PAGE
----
It is an object of the invention to include a step of obtaining a double precision value from the input by displaying the field width in reverse video, and the current value is inserted wherein Type 5=Control characters (ASCII 1-31), and <Enter> key was not pressed.

It is an advantage of the invention to include steps of calling a pop up calculator for performing the steps of: calculating site index base age twenty-five, trees per acre surviving, and percentages; turning the keyboard buffer off; saving current text in window area for calculator; clearing the window, and drawing a box around the window; restoring text to screen; turning keystroke buffer back on, and exit; calculating calculated site index, given age of plantation in years and height of dominant-codominant tree or trees; calculating trees per acre surviving, given spacing within rows and between rows; and calculating a percentage value.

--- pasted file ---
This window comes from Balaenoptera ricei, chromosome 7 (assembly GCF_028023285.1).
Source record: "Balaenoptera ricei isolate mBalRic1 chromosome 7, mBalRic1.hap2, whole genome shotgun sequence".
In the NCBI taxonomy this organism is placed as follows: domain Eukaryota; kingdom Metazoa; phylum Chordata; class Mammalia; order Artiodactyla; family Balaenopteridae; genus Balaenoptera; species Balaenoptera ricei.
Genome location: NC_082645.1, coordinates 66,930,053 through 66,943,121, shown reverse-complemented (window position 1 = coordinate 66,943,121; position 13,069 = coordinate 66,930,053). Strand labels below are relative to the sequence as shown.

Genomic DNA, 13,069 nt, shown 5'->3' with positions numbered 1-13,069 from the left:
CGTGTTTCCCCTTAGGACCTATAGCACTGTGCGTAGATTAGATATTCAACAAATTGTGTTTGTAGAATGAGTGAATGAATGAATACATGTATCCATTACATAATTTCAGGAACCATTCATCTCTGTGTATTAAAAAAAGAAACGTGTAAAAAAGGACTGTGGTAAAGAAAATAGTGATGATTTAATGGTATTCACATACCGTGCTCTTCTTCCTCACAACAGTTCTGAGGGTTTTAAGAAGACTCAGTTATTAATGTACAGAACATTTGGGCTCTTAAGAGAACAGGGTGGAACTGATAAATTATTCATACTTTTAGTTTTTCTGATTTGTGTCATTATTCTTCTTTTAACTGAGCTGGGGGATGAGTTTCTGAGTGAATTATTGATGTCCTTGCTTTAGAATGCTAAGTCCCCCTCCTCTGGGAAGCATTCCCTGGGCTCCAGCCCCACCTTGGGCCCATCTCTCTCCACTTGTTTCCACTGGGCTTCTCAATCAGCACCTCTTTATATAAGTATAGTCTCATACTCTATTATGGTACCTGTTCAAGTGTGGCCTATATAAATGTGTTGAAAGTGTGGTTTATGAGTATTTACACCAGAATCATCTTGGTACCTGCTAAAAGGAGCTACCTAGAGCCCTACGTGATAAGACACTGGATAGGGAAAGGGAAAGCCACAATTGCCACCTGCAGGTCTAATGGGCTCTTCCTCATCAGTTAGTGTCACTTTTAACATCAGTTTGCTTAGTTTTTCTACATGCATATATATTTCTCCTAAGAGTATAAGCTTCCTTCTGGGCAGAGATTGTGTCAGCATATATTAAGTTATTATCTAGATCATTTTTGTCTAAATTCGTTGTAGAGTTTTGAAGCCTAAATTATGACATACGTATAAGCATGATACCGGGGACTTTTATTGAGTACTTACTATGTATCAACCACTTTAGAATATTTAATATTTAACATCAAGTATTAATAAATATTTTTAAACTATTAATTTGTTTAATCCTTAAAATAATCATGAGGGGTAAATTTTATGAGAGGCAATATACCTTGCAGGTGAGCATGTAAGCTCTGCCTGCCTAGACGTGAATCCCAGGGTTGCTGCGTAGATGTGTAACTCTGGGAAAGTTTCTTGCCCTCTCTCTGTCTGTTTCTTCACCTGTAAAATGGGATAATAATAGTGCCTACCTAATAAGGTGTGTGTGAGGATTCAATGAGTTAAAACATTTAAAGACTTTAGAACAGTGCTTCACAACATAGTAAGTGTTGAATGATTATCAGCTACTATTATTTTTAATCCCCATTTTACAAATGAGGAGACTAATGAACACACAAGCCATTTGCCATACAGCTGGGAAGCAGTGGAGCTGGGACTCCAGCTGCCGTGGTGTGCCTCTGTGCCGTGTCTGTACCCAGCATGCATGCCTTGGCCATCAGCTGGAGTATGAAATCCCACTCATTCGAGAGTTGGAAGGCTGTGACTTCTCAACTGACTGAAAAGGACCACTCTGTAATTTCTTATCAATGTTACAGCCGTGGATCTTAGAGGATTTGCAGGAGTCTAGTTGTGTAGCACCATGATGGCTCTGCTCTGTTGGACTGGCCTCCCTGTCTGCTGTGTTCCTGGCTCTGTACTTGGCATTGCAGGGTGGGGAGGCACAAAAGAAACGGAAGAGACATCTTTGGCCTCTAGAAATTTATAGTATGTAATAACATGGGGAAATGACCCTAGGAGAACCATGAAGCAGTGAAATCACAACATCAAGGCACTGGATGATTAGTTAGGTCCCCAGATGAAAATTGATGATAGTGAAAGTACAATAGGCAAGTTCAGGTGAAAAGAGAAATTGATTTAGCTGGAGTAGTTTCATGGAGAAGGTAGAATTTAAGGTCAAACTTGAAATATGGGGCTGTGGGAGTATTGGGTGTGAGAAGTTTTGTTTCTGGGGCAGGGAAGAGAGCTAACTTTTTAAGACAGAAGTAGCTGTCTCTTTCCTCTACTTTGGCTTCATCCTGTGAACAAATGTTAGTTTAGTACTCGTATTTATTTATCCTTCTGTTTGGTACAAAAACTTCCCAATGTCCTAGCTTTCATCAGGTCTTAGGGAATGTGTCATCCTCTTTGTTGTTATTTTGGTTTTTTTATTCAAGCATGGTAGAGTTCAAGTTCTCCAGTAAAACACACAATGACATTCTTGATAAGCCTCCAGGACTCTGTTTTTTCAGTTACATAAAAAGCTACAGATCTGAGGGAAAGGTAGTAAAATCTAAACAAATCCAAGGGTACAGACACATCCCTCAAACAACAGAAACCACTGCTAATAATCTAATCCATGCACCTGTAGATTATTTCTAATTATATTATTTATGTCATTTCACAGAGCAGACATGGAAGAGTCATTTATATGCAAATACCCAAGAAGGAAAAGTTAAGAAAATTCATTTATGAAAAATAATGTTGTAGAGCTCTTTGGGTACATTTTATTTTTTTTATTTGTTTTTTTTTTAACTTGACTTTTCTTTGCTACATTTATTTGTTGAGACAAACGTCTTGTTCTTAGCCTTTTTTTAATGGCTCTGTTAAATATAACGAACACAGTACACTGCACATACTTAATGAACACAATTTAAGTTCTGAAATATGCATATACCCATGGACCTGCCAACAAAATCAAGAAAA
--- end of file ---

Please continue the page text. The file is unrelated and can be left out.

Another object of the invention is to describe steps of evaluating variables using defaults or values supplied according to the following steps: evaluating variables, using defaults, or values supplied at run-time; adjusting percent survival, based on genetic/cultural values; calculating trees established at age one; calculating uniformity reduction, if the adjusted coefficient of variation for 0.01 acre survival plots at age one is greater than zero; checking the uniformity reduction so it is not greater than 1.0, or less than 0.0; adjusting for age gain; adjusting for height gain from genetics improvement; adjusting basal area carrying capacity site index, using height gain (%) and calculated site index with a base age of 25 years adjusted; and calculating the basal area carrying capacity.

Another advantage of the invention is to describe steps of estimating taper reduction for calculating diameter inside bark at the top of the each sixteen foot log wherein up to six logs with up to forty inch diameter (at the base) can be handled according to the following steps: declaring variables; initializing variables; checking input variables for invalid values; building an error message or messages; and calculating the taper of the log.